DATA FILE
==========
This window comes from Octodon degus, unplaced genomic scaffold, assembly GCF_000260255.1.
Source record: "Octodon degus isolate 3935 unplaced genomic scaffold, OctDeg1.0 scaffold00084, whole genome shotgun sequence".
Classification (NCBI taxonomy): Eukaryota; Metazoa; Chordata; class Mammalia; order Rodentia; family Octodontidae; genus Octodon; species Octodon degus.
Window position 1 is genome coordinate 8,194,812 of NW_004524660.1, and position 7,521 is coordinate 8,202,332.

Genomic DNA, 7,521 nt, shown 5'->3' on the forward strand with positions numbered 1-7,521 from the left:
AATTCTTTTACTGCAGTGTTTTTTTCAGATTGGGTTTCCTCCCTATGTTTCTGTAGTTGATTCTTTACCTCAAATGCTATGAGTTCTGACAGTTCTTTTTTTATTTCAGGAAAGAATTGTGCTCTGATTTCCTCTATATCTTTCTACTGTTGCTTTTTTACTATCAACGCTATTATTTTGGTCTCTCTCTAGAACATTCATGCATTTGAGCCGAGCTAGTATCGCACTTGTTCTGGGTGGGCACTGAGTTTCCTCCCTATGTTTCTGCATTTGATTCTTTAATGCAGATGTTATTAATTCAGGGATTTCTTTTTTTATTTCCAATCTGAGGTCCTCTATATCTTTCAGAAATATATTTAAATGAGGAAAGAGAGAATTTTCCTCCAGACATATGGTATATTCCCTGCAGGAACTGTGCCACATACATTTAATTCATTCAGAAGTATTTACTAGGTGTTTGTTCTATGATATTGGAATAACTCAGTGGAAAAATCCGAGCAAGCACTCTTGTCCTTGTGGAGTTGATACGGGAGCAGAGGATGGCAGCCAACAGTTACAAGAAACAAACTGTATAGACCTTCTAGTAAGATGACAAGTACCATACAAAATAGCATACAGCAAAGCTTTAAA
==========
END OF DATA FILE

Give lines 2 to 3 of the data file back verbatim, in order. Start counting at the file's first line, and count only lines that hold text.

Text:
Source record: "Octodon degus isolate 3935 unplaced genomic scaffold, OctDeg1.0 scaffold00084, whole genome shotgun sequence".
Classification (NCBI taxonomy): Eukaryota; Metazoa; Chordata; class Mammalia; order Rodentia; family Octodontidae; genus Octodon; species Octodon degus.